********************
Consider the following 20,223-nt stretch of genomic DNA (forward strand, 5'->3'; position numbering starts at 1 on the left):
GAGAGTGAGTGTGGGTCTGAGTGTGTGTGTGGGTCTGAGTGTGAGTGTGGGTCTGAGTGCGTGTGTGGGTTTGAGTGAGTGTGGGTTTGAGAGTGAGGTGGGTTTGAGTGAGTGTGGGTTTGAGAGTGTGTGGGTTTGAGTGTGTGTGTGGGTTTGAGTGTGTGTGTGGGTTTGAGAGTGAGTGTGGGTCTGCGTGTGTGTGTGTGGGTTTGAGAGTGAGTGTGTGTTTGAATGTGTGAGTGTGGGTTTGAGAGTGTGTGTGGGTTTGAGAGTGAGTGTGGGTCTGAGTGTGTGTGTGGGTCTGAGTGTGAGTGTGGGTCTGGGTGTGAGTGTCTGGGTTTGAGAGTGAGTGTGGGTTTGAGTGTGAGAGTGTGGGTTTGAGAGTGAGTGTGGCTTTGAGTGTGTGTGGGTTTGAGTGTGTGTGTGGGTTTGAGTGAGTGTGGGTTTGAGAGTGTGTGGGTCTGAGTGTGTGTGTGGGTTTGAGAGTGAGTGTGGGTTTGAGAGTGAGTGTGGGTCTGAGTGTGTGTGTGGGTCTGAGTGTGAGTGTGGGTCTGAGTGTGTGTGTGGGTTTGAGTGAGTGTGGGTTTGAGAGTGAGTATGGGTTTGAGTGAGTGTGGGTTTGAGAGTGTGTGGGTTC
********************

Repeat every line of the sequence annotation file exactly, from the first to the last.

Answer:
Consider the following 20,223-nt stretch of genomic DNA (forward strand, 5'->3'; position numbering starts at 1 on the left):
GAGAGTGAGTGTGGGTCTGAGTGTGTGTGTGGGTCTGAGTGTGAGTGTGGGTCTGAGTGCGTGTGTGGGTTTGAGTGAGTGTGGGTTTGAGAGTGAGGTGGGTTTGAGTGAGTGTGGGTTTGAGAGTGTGTGGGTTTGAGTGTGTGTGTGGGTTTGAGTGTGTGTGTGGGTTTGAGAGTGAGTGTGGGTCTGCGTGTGTGTGTGTGGGTTTGAGAGTGAGTGTGTGTTTGAATGTGTGAGTGTGGGTTTGAGAGTGTGTGTGGGTTTGAGAGTGAGTGTGGGTCTGAGTGTGTGTGTGGGTCTGAGTGTGAGTGTGGGTCTGGGTGTGAGTGTCTGGGTTTGAGAGTGAGTGTGGGTTTGAGTGTGAGAGTGTGGGTTTGAGAGTGAGTGTGGCTTTGAGTGTGTGTGGGTTTGAGTGTGTGTGTGGGTTTGAGTGAGTGTGGGTTTGAGAGTGTGTGGGTCTGAGTGTGTGTGTGGGTTTGAGAGTGAGTGTGGGTTTGAGAGTGAGTGTGGGTCTGAGTGTGTGTGTGGGTCTGAGTGTGAGTGTGGGTCTGAGTGTGTGTGTGGGTTTGAGTGAGTGTGGGTTTGAGAGTGAGTATGGGTTTGAGTGAGTGTGGGTTTGAGAGTGTGTGGGTTC